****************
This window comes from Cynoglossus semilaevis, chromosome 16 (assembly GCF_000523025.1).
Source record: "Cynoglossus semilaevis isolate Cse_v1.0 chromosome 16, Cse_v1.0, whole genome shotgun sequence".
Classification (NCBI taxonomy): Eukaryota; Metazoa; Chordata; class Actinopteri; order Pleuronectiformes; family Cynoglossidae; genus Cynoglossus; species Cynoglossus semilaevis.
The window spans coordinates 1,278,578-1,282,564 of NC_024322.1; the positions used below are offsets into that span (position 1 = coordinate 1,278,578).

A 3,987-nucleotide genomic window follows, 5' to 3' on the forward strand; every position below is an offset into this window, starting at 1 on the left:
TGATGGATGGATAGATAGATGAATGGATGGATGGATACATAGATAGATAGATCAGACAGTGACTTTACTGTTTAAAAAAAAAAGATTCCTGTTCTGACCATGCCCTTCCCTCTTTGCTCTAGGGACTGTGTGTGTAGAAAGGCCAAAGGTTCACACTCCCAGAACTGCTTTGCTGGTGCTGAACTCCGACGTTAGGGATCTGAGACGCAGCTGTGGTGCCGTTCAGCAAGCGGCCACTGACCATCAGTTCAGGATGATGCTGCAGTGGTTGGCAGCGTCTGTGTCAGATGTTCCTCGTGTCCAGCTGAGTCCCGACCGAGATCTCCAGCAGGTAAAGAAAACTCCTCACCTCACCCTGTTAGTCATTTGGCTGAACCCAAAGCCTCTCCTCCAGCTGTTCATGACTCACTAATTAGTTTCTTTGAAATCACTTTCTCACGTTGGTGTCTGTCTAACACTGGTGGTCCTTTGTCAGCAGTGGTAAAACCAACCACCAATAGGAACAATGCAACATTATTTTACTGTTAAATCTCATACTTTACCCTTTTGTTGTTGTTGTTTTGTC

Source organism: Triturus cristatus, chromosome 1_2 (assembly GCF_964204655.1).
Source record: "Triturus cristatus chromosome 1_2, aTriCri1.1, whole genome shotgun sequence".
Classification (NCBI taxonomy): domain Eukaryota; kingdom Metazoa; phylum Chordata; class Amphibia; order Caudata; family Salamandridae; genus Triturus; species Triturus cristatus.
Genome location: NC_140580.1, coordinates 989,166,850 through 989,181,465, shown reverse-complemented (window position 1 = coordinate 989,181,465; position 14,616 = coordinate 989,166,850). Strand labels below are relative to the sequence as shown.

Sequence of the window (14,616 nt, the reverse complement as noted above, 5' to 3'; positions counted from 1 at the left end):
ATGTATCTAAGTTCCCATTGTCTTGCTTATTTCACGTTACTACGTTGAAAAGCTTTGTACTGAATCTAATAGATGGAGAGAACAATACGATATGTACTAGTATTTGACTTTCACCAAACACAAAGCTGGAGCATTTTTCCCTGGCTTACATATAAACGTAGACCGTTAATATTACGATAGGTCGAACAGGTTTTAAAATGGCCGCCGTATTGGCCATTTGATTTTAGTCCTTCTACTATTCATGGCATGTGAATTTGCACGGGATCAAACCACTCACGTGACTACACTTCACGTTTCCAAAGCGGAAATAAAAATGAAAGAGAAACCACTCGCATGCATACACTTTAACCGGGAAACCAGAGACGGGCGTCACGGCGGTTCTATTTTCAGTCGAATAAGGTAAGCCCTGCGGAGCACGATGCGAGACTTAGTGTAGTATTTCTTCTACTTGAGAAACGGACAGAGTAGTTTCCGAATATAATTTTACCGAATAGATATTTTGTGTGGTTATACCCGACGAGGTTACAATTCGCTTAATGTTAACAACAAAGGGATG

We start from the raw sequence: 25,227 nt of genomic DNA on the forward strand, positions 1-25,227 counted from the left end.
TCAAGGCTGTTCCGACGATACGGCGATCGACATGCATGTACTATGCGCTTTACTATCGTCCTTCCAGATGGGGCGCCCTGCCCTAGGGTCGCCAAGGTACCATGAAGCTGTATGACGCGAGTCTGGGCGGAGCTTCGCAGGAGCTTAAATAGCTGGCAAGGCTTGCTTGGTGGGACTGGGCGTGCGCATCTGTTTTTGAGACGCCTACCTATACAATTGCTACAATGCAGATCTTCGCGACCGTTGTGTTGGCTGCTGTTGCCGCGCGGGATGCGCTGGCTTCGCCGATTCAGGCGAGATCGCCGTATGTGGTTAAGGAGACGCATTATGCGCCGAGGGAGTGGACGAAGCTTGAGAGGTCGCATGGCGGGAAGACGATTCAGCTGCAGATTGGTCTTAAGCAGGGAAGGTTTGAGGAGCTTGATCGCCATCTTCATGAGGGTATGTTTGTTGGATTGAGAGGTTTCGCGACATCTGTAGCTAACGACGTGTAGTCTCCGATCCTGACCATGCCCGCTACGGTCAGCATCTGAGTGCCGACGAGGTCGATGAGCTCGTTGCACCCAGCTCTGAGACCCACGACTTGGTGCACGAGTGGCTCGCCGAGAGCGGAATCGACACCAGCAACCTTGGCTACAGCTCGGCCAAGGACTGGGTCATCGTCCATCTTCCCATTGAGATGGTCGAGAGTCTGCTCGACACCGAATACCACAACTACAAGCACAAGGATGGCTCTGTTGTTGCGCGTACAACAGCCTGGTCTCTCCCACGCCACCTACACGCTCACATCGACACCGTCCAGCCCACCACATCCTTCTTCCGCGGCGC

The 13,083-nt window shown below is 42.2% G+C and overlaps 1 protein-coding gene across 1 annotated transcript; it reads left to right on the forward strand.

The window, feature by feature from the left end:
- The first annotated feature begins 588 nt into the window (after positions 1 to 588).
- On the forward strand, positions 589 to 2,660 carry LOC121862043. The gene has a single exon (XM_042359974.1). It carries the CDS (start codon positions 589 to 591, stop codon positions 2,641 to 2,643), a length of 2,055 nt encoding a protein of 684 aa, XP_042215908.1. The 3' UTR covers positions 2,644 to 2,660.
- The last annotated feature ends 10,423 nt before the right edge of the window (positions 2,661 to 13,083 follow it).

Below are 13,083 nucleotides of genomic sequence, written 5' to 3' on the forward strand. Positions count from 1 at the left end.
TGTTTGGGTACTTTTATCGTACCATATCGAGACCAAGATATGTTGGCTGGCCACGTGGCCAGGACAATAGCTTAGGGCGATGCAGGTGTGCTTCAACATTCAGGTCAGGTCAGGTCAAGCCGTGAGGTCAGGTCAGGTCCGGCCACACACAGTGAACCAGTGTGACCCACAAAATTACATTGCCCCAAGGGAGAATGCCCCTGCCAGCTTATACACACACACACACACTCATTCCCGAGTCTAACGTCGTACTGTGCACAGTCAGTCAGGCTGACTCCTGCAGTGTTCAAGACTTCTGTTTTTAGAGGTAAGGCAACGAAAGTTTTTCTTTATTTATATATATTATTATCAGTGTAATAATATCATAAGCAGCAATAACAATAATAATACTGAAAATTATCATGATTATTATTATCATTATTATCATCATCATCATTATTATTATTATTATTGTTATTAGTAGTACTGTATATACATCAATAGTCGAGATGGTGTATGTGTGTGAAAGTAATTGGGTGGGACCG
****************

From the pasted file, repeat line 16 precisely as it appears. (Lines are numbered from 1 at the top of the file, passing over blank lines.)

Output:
The window, feature by feature from the left end: